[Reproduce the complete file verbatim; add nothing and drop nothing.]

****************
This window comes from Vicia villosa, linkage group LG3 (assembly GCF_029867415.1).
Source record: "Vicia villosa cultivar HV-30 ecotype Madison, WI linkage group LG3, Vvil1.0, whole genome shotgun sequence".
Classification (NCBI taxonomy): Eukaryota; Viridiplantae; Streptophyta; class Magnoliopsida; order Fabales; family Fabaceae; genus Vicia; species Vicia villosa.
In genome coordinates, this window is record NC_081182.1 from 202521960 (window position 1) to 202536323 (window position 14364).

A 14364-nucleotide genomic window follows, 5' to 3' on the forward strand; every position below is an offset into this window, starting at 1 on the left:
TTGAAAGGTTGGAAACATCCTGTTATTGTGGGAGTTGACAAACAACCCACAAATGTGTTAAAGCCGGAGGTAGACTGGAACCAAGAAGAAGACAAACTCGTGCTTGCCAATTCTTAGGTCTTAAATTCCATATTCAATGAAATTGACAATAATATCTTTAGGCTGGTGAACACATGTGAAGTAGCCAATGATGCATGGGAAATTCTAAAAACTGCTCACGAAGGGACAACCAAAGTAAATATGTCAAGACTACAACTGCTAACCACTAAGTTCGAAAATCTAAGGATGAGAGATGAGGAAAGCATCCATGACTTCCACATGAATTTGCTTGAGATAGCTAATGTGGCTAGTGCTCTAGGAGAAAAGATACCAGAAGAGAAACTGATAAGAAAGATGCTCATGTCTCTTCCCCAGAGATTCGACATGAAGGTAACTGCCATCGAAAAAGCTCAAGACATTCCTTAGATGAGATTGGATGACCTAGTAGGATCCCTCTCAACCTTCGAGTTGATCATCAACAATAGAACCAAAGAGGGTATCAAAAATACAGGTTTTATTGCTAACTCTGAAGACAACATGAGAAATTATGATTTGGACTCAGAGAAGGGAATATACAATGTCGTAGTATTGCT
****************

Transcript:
This window comes from Vicia villosa, linkage group LG3 (assembly GCF_029867415.1).
Source record: "Vicia villosa cultivar HV-30 ecotype Madison, WI linkage group LG3, Vvil1.0, whole genome shotgun sequence".
Classification (NCBI taxonomy): Eukaryota; Viridiplantae; Streptophyta; class Magnoliopsida; order Fabales; family Fabaceae; genus Vicia; species Vicia villosa.
In genome coordinates, this window is record NC_081182.1 from 202521960 (window position 1) to 202536323 (window position 14364).

A 14364-nucleotide genomic window follows, 5' to 3' on the forward strand; every position below is an offset into this window, starting at 1 on the left:
TTGAAAGGTTGGAAACATCCTGTTATTGTGGGAGTTGACAAACAACCCACAAATGTGTTAAAGCCGGAGGTAGACTGGAACCAAGAAGAAGACAAACTCGTGCTTGCCAATTCTTAGGTCTTAAATTCCATATTCAATGAAATTGACAATAATATCTTTAGGCTGGTGAACACATGTGAAGTAGCCAATGATGCATGGGAAATTCTAAAAACTGCTCACGAAGGGACAACCAAAGTAAATATGTCAAGACTACAACTGCTAACCACTAAGTTCGAAAATCTAAGGATGAGAGATGAGGAAAGCATCCATGACTTCCACATGAATTTGCTTGAGATAGCTAATGTGGCTAGTGCTCTAGGAGAAAAGATACCAGAAGAGAAACTGATAAGAAAGATGCTCATGTCTCTTCCCCAGAGATTCGACATGAAGGTAACTGCCATCGAAAAAGCTCAAGACATTCCTTAGATGAGATTGGATGACCTAGTAGGATCCCTCTCAACCTTCGAGTTGATCATCAACAATAGAACCAAAGAGGGTATCAAAAATACAGGTTTTATTGCTAACTCTGAAGACAACATGAGAAATTATGATTTGGACTCAGAGAAGGGAATATACAATGTCGTAGTATTGCT